Federal Agency Officials Attempt to Drum Up
Popular Pressure on State Water Engineer
By Don Bowman
copyright (c) 1997, Don Bowman
|In an action that Eureka County, Nevada officials are calling unethical, the U.S. Forest Service appears to be attempting to influence a State of Nevada legal officer in state water hearings.|
USFS paid to have a public appeal published in at least
two newspapers -- the Death Valley Gazette and
the Tonopah Times Bonanza.
Assistant U.S. Forest Service Supervisor Monica Schwalbach, in the published ad, called for the State of Nevada to "integrate contemporary values with antiquated laws" and -- after a long recitation of the federal agency's position in the currently-recessed Monitor Valley Water Hearings -- solicited letters to State Water Engineer Mike Turnipseed. Three federal attorneys and a host of supporting staff already represent the USFS in the hearings.
"The important thing," says Schwalbach's ad, "is that the people of Nevada do believe it is important to keep the water in the streams so that our fish have a place to live and our deer, birds and butterflies have a place to drink."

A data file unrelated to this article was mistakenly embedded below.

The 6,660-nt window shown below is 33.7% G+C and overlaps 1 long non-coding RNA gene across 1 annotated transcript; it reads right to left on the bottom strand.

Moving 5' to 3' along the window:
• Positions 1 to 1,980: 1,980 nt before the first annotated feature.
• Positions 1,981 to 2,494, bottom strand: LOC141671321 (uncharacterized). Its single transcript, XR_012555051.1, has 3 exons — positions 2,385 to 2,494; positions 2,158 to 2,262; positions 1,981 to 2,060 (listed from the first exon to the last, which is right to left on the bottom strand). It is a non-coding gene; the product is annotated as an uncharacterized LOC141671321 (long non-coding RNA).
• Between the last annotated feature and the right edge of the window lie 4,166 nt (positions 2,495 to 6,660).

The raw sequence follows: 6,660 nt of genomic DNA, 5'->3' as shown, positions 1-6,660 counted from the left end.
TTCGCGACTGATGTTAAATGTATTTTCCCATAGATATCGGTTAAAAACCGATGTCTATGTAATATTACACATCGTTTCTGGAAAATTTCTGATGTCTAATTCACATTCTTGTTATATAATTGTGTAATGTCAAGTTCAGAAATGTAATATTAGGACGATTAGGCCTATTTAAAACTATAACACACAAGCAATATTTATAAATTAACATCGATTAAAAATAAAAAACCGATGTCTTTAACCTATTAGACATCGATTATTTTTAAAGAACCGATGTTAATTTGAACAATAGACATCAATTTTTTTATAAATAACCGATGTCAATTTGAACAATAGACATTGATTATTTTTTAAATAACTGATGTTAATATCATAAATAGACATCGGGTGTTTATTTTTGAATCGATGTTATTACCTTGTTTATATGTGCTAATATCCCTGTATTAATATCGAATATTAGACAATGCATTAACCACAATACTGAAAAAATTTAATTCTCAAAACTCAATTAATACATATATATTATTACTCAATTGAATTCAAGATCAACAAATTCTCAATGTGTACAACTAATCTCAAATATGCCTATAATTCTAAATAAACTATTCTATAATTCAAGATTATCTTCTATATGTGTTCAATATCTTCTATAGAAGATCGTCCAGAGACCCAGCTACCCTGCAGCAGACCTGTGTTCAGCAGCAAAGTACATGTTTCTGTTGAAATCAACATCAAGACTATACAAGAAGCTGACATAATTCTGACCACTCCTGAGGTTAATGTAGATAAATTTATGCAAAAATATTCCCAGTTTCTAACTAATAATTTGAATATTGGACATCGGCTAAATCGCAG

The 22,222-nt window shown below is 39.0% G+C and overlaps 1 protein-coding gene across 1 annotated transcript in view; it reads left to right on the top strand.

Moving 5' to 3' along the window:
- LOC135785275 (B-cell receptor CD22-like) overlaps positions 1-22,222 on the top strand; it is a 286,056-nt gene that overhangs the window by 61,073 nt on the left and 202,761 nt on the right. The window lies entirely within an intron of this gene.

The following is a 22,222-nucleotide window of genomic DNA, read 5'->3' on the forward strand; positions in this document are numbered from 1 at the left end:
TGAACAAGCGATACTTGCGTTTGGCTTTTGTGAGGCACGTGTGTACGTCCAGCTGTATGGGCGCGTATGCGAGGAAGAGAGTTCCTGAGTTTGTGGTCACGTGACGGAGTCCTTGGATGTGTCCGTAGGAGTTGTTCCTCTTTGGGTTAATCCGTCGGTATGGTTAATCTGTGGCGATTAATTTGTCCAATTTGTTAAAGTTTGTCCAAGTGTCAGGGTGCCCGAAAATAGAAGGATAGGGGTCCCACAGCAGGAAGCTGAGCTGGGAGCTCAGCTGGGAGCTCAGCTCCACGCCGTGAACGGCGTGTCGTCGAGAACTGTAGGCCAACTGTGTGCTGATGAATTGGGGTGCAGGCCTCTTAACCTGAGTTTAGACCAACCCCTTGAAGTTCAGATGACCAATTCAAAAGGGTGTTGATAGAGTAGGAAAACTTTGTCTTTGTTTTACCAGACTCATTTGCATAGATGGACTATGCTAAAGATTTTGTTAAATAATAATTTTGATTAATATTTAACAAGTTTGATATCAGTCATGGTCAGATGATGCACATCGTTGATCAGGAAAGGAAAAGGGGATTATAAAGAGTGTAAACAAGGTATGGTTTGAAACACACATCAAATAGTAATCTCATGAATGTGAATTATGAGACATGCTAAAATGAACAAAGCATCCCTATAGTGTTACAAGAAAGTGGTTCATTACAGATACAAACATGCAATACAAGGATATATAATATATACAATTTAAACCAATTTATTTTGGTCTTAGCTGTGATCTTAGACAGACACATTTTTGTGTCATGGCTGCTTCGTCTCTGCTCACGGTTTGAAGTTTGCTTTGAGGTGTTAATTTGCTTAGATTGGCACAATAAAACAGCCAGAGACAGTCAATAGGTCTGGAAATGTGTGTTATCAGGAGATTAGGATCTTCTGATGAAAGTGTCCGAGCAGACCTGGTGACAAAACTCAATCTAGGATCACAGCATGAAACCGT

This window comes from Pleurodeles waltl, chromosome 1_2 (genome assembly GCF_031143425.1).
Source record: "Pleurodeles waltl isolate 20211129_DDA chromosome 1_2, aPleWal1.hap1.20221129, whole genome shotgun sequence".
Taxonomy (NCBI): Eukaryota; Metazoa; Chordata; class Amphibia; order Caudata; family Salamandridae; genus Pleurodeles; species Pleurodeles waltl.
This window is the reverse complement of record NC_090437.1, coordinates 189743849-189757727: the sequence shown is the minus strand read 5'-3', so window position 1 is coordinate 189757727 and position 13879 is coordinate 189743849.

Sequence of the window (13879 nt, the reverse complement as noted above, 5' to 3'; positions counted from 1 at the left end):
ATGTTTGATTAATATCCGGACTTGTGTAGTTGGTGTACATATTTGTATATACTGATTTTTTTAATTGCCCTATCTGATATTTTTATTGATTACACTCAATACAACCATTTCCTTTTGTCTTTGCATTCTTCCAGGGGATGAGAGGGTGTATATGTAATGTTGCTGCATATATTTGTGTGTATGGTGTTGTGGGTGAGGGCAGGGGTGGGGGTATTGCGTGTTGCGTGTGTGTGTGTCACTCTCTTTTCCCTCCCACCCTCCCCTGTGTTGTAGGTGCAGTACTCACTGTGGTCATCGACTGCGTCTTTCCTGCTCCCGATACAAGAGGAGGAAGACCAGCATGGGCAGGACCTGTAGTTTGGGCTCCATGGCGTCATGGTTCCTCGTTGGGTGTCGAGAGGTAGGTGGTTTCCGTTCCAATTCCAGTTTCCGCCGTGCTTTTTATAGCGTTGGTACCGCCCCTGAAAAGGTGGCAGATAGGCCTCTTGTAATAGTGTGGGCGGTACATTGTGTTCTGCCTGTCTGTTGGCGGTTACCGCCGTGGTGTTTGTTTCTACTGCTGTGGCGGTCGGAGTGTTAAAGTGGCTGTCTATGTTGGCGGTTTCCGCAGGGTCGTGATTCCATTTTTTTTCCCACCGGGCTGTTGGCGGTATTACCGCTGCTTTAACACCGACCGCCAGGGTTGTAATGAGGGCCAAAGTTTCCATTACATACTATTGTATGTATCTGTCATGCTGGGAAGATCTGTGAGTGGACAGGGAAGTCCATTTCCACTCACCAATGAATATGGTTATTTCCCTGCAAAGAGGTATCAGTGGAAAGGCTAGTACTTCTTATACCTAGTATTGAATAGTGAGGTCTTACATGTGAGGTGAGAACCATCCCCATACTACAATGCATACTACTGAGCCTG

The letter then says that people care about ranchers too, but believe that water is "not for the single dominant use of livestock grazing."
Schwalbach called upon people to write Turnipseed and express their views regarding water.
Wild game and fish have flourished and
agriculture since the introduction of livestock in
Nevada. But in recent years the U.S. Forest Service has
sought to use those concerns to nullify long-recognized
private property rights on federal land, legal rights in
many cases established by private usage even before the
USFS was established.
rights at will, as they
now seek, the very existence of western ranching and
mining is at risk.
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